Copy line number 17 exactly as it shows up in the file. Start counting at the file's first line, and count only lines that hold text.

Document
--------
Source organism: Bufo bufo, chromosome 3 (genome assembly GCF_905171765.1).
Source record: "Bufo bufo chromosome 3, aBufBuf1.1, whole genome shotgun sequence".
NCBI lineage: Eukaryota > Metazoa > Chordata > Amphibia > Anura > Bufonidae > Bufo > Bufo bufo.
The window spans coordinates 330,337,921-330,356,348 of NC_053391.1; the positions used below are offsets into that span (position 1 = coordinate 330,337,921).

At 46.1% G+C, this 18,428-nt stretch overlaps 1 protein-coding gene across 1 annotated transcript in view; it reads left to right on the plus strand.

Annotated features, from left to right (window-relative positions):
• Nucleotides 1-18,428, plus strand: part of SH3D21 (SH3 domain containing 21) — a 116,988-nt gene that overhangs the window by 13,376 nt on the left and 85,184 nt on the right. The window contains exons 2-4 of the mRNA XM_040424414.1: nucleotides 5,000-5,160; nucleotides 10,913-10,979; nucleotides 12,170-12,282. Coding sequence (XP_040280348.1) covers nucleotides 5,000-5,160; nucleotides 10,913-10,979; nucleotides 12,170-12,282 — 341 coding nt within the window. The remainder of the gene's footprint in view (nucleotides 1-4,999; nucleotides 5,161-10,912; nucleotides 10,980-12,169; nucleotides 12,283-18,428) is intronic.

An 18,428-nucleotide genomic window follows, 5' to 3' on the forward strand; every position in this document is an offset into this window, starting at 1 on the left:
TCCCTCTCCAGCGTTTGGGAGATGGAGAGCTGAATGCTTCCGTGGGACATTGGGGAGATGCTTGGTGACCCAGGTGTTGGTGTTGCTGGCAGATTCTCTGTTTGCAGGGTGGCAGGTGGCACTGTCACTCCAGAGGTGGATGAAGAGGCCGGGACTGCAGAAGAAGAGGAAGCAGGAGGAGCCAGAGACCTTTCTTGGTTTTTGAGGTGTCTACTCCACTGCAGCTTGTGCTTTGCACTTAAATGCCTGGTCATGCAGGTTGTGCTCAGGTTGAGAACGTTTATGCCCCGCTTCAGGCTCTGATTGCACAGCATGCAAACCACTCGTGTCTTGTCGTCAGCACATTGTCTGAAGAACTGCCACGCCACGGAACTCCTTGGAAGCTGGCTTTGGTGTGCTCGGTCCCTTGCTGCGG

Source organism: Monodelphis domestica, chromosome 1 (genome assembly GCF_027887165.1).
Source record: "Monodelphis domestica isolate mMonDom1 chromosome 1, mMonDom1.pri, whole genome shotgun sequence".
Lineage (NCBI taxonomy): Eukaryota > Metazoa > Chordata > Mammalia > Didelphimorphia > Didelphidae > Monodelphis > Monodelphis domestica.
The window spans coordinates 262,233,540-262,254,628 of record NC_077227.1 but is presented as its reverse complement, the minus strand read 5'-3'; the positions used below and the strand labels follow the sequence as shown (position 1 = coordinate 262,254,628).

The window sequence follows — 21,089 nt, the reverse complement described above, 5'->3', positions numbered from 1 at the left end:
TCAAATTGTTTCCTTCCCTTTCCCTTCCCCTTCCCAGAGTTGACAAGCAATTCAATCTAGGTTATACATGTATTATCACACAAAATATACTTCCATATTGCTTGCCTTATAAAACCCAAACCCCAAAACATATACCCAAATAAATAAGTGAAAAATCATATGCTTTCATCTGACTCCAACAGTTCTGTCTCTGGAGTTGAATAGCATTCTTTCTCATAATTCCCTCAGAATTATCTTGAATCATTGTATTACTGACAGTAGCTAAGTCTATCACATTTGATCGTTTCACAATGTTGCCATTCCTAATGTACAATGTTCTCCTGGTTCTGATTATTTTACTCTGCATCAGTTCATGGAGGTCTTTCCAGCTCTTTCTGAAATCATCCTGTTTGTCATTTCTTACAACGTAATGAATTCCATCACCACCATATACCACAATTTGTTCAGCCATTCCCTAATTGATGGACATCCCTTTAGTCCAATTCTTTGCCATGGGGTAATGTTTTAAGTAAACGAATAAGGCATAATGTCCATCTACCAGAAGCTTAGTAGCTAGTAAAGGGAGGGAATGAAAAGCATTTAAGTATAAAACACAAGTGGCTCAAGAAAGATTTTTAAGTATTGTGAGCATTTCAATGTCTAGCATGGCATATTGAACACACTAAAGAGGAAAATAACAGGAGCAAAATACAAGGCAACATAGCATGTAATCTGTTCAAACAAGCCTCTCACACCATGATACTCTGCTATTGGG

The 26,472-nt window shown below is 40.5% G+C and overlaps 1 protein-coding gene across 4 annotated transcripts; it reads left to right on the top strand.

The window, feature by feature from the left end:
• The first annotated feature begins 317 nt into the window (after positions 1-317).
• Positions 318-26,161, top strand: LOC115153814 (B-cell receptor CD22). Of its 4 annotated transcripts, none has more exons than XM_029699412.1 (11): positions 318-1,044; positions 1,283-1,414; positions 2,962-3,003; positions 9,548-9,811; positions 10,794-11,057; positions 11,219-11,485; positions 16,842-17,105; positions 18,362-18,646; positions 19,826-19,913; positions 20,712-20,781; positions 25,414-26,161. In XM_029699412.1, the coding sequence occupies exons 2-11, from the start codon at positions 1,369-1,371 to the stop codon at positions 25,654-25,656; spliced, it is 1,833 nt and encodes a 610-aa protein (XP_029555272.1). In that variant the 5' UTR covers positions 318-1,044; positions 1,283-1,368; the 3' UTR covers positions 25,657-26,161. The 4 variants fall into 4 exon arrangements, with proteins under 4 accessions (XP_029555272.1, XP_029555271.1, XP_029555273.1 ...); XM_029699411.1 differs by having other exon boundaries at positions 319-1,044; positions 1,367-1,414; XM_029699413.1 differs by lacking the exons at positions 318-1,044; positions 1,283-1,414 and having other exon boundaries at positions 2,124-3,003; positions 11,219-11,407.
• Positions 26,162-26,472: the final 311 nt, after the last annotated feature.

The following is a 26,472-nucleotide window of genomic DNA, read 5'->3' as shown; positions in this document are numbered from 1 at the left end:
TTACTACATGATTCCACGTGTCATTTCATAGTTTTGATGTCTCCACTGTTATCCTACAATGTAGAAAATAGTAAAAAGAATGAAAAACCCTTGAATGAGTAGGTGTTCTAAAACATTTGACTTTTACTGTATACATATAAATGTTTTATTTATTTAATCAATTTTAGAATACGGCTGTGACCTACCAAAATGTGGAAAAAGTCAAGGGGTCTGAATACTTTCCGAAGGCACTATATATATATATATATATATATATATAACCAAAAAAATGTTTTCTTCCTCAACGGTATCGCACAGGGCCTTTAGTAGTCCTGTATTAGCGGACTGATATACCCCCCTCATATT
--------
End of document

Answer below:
The window, feature by feature from the left end: